Dealing with the underlying issue of gang violence is paramount to improving safety in Boston and the surrounding areas. But this is not a problem that can be eliminated overnight. In the meantime, South Shore Plaza and similar shopping centers can take safety precautions to protect customers and the general public. Kokoros would like to see increased law enforcement presence and security cameras at South Shore Plaza, for instance. Currently, there are three police officers on duty at the mall.

And the argument for more cameras may be a good one. According to Shastany, pictures from the existing security cameras were instrumental in identifying shooting suspect Michael J. Spence. The 24-year-old Quincy man is facing firearms charges for his role in the shooting.

The Rise in Gang Violence

Fortunately, no one was injured in the South Shore Plaza shooting, but gang violence is on the rise in Boston and the surrounding areas. Consider the violent street gang, MS-13, whose motto is “Mata, viola, controla” or kill, rape, control. MS-13 is based in El Salvador and has about 30,000 members worldwide, many in the Boston area. MS-13 targets young people, often as young as 14 or 15. To become a “homeboy” the young person is told to commit a serious crime, sometimes the murder of a rival gang member. If you are worried that a child or loved one has been swept up in this kind of violence and crime, it is in your best interest to contact a MA criminal defense lawyer as soon as possible. Due to their young ages, gang members may be able to avoid jail time and the more severe penalties reserved for adults. However, without the help of a skilled Boston criminal defense attorney, violent offenders may still be tried as adults. Continue reading

On Friday, we began discussing a particular meeting in Pittsfield where law enforcement made an unfortunate declaration about gang-related violence.

It would appear that the local police department is waiving the fear-mongering flag of “gang violence” without much of a basis and is relying on the stale standard chorus of “just trust us…we don’t really have the time to be up front”.

When one looks between the lines…one sees the questionable basis.

Few people, however, look between this lines, especially when the alleged danger seems so great.  They tend to simply take the advice of law enforcement.

“Just trust us”.

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Pittsfield Police Chief Michael Wynn is sounding an all-too-familier cry.

Simply put, “The gangs are coming! The gangs are coming!”

After all, this is a time where there is a great deal of violent crime, usually gun-related, throughout the Commonwealth. Attention of late has also shifted to the alleged criminals upon who’s word the Commonwealth has depended in putting other accused individuals away. That can’t bring too much comfort to law enforcement.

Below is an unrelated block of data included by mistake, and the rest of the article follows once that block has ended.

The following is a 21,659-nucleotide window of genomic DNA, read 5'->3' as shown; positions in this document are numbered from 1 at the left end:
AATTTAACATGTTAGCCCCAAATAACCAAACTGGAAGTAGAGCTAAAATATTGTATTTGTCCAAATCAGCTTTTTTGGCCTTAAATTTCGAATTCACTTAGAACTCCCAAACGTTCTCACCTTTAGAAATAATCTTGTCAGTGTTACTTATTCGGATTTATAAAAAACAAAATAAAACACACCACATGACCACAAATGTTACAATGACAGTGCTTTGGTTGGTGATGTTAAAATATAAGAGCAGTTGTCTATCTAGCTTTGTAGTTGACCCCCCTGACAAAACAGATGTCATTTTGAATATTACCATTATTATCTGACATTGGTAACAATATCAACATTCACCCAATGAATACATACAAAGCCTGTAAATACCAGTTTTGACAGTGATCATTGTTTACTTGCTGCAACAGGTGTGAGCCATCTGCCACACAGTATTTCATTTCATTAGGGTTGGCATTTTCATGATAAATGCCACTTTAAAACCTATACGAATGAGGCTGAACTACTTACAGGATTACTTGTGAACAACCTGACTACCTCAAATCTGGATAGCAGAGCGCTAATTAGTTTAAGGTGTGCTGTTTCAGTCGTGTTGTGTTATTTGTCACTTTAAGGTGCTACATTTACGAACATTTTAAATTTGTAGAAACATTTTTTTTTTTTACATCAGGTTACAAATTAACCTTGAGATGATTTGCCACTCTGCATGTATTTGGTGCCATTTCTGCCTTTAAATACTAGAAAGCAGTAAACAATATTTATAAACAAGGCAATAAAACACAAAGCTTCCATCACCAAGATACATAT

But I digress.

Of course, the Chief is actually saying that the gangs are not only “coming”, but are actually here.  In fact, he has announced that this is an opinion he has held for many years, although, for some unannounced reason, he says that the department did not talk about it.

Watch the video!  I did not make it up!

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At the end of last week, the United States Attorney’s office issued a press release. The posting of it, as we have discussed in the past, as recently as last week, is apparently deemed necessary in LawenforcementLand to let us know that they are doing their job and arresting people.

Whether those people turn out to be guilty, of course, is another issue. In the meantime, of course, they will be presumed innocent…and assumed guilty.

To be fair, though, the federal prosecutor’s office generally gets the convictions that they are after.

As I recall, this was released around the same time I was getting posts on my IPhone that they were trying to find some gang member who apparently had escaped from federal custody. Yes, that would be the same office.

But I digress.

According to the release, two gentlemen from Cambridge were among 56 alleged “MS-13” gang members, leaders and associates who were taken into custody by law enforcement Friday morning.
Erick Argueta Larios, aka “Lobo,” 31, and Herzzon Sandoval, aka “Casper,” 34, both of Cambridge, had been indicted on federal racketeering conspiracy charges.
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Yesterday, we discussed the recent shooting/stabbing case which unfolded in Brookline this week.

“Yes, you were kind of mean to the nice Police Chief about his statements and the arrests.”

Do you think so?

“Yes and you left off suggesting that the way the police handled this matter put me in some kind of danger”.

So I did. I tend to find that when the authorities decide to make “urgent” and rushed arrests…before even thinking the whole matter through… the general population is put at risk.

“How so?”

In a number of ways. For example, one thing I often find when law enforcement rushes through to make arrests is that they increase the risks of getting it wrong. This is a reality to which, when mentioned, officers generally scoff. You will notice that they also seldom reconsider and admit that they might have been wrong.

Not solving a violent case correctly, as opposed to “expediently” puts us all in danger as the true culprits are often left unprosecuted. This should be apparent on its face. The flip side of this danger is something fewer people end up having to worry about.

This would be the folks who end up facing charges for things like home invasion, assault and attempted murder who shouldn’t be.